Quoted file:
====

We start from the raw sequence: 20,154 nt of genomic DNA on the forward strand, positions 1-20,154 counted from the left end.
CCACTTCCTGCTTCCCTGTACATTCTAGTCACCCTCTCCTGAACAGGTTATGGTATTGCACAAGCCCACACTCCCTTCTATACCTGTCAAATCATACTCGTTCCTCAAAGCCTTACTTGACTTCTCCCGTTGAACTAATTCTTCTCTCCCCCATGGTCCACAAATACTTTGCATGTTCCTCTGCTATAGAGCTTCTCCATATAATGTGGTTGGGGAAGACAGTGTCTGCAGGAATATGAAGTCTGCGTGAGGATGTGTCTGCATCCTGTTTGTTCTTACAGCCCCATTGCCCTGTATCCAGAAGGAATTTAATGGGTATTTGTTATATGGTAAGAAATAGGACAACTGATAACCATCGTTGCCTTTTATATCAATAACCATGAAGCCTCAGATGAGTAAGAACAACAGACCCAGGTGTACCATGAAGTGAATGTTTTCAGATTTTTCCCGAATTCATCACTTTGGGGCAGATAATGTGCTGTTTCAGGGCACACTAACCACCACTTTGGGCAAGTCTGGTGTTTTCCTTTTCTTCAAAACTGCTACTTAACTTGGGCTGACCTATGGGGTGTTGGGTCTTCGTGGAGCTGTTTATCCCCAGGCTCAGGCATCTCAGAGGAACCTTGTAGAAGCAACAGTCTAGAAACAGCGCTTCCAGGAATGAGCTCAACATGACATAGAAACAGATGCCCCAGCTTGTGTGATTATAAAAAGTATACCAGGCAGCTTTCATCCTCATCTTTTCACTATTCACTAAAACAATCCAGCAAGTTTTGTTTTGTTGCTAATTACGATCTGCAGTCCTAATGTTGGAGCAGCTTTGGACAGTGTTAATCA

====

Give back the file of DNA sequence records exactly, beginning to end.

We start from the raw sequence: 20,154 nt of genomic DNA on the forward strand, positions 1-20,154 counted from the left end.
CCACTTCCTGCTTCCCTGTACATTCTAGTCACCCTCTCCTGAACAGGTTATGGTATTGCACAAGCCCACACTCCCTTCTATACCTGTCAAATCATACTCGTTCCTCAAAGCCTTACTTGACTTCTCCCGTTGAACTAATTCTTCTCTCCCCCATGGTCCACAAATACTTTGCATGTTCCTCTGCTATAGAGCTTCTCCATATAATGTGGTTGGGGAAGACAGTGTCTGCAGGAATATGAAGTCTGCGTGAGGATGTGTCTGCATCCTGTTTGTTCTTACAGCCCCATTGCCCTGTATCCAGAAGGAATTTAATGGGTATTTGTTATATGGTAAGAAATAGGACAACTGATAACCATCGTTGCCTTTTATATCAATAACCATGAAGCCTCAGATGAGTAAGAACAACAGACCCAGGTGTACCATGAAGTGAATGTTTTCAGATTTTTCCCGAATTCATCACTTTGGGGCAGATAATGTGCTGTTTCAGGGCACACTAACCACCACTTTGGGCAAGTCTGGTGTTTTCCTTTTCTTCAAAACTGCTACTTAACTTGGGCTGACCTATGGGGTGTTGGGTCTTCGTGGAGCTGTTTATCCCCAGGCTCAGGCATCTCAGAGGAACCTTGTAGAAGCAACAGTCTAGAAACAGCGCTTCCAGGAATGAGCTCAACATGACATAGAAACAGATGCCCCAGCTTGTGTGATTATAAAAAGTATACCAGGCAGCTTTCATCCTCATCTTTTCACTATTCACTAAAACAATCCAGCAAGTTTTGTTTTGTTGCTAATTACGATCTGCAGTCCTAATGTTGGAGCAGCTTTGGACAGTGTTAATCA